While the Princess rarely ventured out in public, preferring to entertain at home, she occasionally had drinks at the Beach Bar of the Cotton House Hotel. It was there that the sneaky snapper got the picture he had come for — Margaret with her toyboy lover. Anne's brother and sister-in-law also being in the shot but they were cropped out to make it look like it was only the lovers.
Days later, the photo found its way onto the front page of the News of the World and all hell broke loose.
Despite the fact he had been having a long-term affair with his assistant Lucy Lindsay-Hogg, Tony played the wounded husband and used the release as an excuse to paint Margaret as the villain in their marriage. He promptly moved out of Kensington Palace and the couple's divorce was duly announced.
The story dominated headlines and was reported on TV and radio.
Interestingly, despite the onslaught, Margaret and Roddy's romance would continue for a number more years before he would fall in love with another woman.
While Anne might have had had a front-row seat to some of the royal family's more saucy moments, her life has been marred by tragedy. Their oldest son was a heroin addict who overcame his addiction before dying of hepatitis C, the second died of AIDS and the third was left paralysed after a motorbike crash.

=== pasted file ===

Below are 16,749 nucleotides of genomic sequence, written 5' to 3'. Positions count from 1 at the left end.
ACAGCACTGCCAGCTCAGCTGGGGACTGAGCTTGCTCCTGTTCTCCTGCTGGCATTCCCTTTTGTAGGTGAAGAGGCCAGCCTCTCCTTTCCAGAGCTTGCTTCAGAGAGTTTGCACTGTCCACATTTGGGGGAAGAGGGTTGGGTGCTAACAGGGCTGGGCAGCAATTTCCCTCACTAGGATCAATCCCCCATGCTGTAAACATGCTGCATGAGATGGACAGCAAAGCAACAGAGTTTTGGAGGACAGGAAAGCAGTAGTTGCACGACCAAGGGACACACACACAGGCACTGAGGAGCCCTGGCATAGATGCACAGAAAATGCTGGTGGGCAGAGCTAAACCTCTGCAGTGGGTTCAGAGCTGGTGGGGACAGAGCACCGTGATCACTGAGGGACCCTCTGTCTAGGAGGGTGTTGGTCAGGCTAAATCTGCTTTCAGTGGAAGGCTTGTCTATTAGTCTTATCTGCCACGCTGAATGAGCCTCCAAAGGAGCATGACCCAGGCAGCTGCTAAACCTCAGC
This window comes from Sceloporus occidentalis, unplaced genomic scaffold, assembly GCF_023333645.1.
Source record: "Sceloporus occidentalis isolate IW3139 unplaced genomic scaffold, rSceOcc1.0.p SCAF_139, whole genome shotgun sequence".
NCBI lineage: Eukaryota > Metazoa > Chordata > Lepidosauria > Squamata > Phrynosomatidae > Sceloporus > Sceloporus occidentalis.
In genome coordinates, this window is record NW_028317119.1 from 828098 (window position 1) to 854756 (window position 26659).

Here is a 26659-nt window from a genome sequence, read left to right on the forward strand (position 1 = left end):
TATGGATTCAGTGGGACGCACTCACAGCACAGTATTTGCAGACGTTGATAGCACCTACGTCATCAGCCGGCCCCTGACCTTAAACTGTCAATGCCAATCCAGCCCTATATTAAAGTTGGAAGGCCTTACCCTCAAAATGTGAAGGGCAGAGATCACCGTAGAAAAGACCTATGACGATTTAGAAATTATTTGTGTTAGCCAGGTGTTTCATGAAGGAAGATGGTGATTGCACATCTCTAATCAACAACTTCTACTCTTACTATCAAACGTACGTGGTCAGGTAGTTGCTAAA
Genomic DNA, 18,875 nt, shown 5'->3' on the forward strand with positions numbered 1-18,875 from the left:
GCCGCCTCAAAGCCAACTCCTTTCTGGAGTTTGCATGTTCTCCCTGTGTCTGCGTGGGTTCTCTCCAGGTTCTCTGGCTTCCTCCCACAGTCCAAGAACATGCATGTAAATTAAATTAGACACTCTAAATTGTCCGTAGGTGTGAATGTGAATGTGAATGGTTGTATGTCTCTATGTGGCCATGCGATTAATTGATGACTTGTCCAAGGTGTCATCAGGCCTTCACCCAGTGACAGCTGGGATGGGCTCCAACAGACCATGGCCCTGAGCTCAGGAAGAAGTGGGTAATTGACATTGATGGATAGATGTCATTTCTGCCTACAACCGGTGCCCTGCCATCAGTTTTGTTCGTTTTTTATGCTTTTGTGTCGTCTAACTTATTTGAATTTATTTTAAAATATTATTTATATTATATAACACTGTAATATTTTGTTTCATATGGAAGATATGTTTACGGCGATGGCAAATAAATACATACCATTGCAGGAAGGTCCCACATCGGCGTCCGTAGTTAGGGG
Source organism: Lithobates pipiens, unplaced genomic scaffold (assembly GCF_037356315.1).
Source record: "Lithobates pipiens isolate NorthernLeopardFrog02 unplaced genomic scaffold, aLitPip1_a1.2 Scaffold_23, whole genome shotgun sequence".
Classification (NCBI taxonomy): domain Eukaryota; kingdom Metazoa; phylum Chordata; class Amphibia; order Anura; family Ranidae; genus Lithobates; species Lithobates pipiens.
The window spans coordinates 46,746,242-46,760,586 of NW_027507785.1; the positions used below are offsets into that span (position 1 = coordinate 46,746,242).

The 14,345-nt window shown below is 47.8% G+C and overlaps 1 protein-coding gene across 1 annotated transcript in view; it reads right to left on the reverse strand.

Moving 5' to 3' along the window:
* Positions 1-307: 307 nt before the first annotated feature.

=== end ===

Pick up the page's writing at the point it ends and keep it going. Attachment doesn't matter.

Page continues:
However, there was more heartache to come. In 2010 Colin passed away. When the extended family gathered to hear his will read, they were aghast to find out he had left his vast holdings and estate to one of his servants. It would take seven years of legal wrangling before Anne's grandson Cody, the rightful heir to the title and fortune, was awarded 50 per cent of the estate.
In 2002, Anne faced the loss of her great friend, Princess Margaret.
"Her death in February 2002 left me feeling extremely sad, even lost," she writes.
"We'd been such good friends, and had spent so much of our time together, that her absence left an enormous hole in my life."